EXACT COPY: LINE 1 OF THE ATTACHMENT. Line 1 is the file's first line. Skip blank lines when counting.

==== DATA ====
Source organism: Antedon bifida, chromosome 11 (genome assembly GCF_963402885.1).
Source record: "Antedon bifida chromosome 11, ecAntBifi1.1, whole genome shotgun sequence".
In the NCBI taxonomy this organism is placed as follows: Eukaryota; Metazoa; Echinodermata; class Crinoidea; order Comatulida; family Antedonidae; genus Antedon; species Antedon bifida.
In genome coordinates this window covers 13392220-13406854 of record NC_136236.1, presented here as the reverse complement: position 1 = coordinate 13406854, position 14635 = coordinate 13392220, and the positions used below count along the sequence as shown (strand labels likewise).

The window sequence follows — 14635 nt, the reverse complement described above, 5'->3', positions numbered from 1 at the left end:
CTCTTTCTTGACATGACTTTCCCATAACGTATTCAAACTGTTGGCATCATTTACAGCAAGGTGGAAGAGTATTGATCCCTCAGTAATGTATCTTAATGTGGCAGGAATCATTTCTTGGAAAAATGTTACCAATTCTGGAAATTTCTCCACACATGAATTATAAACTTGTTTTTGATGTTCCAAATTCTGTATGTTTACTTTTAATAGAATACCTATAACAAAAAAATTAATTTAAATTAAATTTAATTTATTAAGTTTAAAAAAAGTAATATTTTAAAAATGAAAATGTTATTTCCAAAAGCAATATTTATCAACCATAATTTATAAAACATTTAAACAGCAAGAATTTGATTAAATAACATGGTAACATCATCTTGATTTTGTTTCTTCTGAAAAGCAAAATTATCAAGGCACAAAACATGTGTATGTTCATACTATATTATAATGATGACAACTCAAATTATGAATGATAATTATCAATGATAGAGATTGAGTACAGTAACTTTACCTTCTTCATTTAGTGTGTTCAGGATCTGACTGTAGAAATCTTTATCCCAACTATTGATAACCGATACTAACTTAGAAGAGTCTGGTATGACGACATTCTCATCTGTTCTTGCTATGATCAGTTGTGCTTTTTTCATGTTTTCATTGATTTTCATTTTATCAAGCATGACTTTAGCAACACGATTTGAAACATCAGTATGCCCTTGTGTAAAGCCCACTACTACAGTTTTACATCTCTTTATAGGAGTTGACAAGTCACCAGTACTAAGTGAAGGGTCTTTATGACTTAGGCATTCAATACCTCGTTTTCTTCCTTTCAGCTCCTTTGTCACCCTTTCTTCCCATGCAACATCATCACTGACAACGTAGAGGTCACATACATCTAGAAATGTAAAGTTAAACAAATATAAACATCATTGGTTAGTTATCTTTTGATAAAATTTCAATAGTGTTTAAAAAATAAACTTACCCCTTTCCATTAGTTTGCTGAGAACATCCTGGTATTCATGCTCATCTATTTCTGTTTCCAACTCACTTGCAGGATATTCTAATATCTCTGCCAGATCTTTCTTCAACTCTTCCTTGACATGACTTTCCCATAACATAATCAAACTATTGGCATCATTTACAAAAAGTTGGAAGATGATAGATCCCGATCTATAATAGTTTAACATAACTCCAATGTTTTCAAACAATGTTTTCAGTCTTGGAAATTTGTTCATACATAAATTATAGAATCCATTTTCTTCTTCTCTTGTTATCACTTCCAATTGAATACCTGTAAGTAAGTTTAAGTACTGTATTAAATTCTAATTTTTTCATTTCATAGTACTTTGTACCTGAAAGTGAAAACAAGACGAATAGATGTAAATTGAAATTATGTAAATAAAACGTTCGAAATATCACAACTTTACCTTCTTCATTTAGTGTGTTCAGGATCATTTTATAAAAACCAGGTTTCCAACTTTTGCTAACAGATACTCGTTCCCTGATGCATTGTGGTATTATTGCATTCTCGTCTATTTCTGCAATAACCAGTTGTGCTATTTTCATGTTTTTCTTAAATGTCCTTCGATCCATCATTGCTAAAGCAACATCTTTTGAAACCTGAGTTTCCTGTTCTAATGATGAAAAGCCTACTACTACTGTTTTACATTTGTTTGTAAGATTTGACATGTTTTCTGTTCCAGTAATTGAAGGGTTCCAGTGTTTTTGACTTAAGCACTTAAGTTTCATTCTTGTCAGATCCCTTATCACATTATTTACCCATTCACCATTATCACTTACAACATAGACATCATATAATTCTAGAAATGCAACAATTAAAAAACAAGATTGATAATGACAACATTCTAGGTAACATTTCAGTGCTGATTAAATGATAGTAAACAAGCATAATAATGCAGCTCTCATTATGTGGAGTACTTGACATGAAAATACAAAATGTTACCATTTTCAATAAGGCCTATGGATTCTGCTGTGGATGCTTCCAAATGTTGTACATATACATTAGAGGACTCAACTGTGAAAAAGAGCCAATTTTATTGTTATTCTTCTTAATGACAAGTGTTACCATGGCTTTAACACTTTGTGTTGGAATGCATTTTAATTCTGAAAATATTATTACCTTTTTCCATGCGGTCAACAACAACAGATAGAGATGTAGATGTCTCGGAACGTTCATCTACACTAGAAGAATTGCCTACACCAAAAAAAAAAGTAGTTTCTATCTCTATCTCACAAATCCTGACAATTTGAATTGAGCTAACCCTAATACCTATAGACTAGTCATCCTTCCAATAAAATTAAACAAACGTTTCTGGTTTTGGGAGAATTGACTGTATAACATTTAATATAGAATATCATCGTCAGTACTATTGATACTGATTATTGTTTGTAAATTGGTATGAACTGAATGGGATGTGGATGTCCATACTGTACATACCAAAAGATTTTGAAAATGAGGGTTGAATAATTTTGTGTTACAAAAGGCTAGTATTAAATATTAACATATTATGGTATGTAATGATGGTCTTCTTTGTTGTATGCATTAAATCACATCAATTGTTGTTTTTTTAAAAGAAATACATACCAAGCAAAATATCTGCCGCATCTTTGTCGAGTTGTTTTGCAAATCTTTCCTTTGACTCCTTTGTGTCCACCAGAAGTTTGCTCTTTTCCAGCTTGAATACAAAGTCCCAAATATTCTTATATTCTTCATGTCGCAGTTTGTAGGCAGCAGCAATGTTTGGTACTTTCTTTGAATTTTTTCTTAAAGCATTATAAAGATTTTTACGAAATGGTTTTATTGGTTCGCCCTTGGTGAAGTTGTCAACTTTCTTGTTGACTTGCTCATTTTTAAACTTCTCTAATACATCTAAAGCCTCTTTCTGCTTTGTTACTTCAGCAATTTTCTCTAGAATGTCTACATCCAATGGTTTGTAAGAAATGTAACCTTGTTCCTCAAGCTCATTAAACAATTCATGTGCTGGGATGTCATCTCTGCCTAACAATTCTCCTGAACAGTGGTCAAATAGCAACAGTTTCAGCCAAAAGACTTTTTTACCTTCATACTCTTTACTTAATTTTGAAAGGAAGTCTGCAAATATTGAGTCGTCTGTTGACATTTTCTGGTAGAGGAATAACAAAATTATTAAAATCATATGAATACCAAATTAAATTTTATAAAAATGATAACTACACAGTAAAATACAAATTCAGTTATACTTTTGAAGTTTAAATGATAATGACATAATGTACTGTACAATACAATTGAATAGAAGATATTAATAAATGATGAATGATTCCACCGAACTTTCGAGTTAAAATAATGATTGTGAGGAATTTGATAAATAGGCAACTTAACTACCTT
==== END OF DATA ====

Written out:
Source organism: Antedon bifida, chromosome 11 (genome assembly GCF_963402885.1).